Teenage Mutant Ninja Turtles
Release Date: 16 February
2014 | 12 | Blu- ray/ DVD Director: Jonathan Liebesman Cast: Megan Fox, Will Arnett, William Fichtner, Alan Ritchson, Pete Ploszek, Noel Fisher, Jeremy Howard
At one point
during Teenage Mutant Ninja Turtles, William Fichtner’s Eric Sacks declares, without a hint of irony, “We will drain every last ounce of their blood to get it… even if it kills them.” Savour the moment, because it’s the only memorable thing about this half- witted reboot.
April O’Neil ( Megan Fox) is a reporter who discovers the story of a lifetime: anthropomorphic ninja turtles living in the sewers of New York City. At the same time, villain Shredder is planning to unleash a chemical weapon on New York. Cue empty eye candy.
Despite dispensing with the planned extra- terrestrial origins after fan outcry, TMNT still botches
Release Date: 16 February
2014 | PG | Blu- ray/ DVD Director: Jorge R Gutierrez Cast: Diego Luna, Zoe Saldana, Channing Tatum, Ron Perlman, Kate del Castillo
Less a movie,
more an animated celebration of every Mexican cultural cliché you could think of, The Book Of Life is a trad Disney- style fairytale given a manic mariachi makeover. Catholic nuns, Mexican wrestling priests, a troubadour bullfighter, moustache obsessions, bandits, the Day of the Dead, Mayan gods… they’re all cheerily thrown into a mix that’s spicier than an extra- hot quesadilla.
The tale of two friends who fall in love with the same girl, whose fates are bound to those of two bickering gods who can’t resist a wager, this Guillermo del Toro- produced toon looks stunning, with marionette characters and a Tim Burton vibe ( though with more repulsive noses). It’s so beautiful at times, you wonder if director Jorge Gutierrez Turtles lore to the point that the nonsensical story only serves to annoy. It provides a threadbare connective tissue between glossy but dull setpieces and fights rendered incomprehensible by lightning cuts and gymnastic camerawork.
The CG Turtles lose all the charm of their cartoon counterparts, thanks to a grotty “realistic” redesign and trite dialogue. They’re effectively invincible too, leaving the film without any discernible sense of peril beyond the thought that you’ll never get those 101 minutes back.
On Blu- ray ( rated): an extended ending, 18 minutes on the effects, two featurettes, an odd mini- doc about real- life turtles and ninjas, and a music video. The DVD has nothing. Jordan Farley Turtles co- creator Kevin Eastman worked as a consultant on the film and provided animation for the opening sequence. has actually invented a couple of new colours.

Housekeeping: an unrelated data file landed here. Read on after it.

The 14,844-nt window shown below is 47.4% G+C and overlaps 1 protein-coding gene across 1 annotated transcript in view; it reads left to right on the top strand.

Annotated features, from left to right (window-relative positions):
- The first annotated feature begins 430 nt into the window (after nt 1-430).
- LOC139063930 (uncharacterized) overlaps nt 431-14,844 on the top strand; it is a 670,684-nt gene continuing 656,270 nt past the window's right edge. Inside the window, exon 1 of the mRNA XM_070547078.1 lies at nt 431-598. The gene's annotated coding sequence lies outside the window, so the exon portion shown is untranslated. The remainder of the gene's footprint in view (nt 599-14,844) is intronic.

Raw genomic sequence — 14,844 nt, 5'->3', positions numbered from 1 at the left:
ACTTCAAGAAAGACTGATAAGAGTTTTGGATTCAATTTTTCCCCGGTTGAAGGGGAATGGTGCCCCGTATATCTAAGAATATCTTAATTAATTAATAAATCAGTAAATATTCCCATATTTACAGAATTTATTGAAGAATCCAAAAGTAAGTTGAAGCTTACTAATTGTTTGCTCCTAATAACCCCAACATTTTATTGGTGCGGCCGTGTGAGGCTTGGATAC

Tonally, it’s more Genndy Tartakovsky or The Lego Movie than Pixar/ Disney – fast- paced, slapstick and fizzing with ideas. It’s a shame, in this day and age, that the lead female character – ass- kicking kung fu setpiece notwithstanding – basically sits around waiting for someone to marry, but that aside, viva El Libro De La Vida!
The DVD has a director’s commentary, “The Adventures Of Chuy” ( a three- minute animated short by Gutierrez), a compilation of musical highlights from the film ( 25 minutes), a music video and galleries. The Blu- ray ( rated) adds three featurettes ( 29 minutes). Dave Golder Famous Spanish tenor Plácido Domingo voices Skeleton Jorge, a dead bullfighter with a secret desire to be an opera singer.
Release Date: 9 February
2013 | 15 | DVD Director: David Frazee Cast: Ty Olsson, Patrick Gallagher, Michelle Harrison, Christine Horne
made its gogglebox debut two years ago – except it wasn’t called Survival Code then. The more alluringly monickered Borealis was originally a pilot for a never- pickedup Canadian TV series that pitched itself as a futuristic Deadwood, or an earthly Star Trek: Deep Space Nine. Now it arrives on this side of the pond, with an agonisingly generic Syfy movie- like title and a DVD cover that makes it look like Andy McNab has finally gone genre.
Set in 2045, Borealis ( let’s call it that, okay? None of this Survival Code silliness) focuses on an Arctic town in an area where Russians, Canadians, Norwegians and the League of Nations are all trying to claim sovereignty. By this time the ice cap is melting, and the town of Borealis is home to the last untapped oil, gas and mineral deposits on the planet.
There’s a lot to love in this one- shot, and a lot to mourn. It sets up a politically complex world and lines up a gaggle of morally grey and conflicted characters. It feels desperately overcrowded though, with few of those characters given enough space to make a firm impression. No doubt a full season would have filled them all out, but in a single 90- minute blast it feels a tad overwhelming.
Despite wearing its sci- fi lightly, Borealis is definitely worth a gander. Prepare to ask yourself, “Whatever came over the execs to put the kibosh on this one?”
None. Steve O’Brien Star Ty Olsson says SPACE wanted to pick up the series, but it didn’t happen due to changes at the network’s parent company.
It’ll drive you up the wall.
Yeah, but it’s not a Commodore 64.
Maud’s coffee mornings got increasingly bizarre.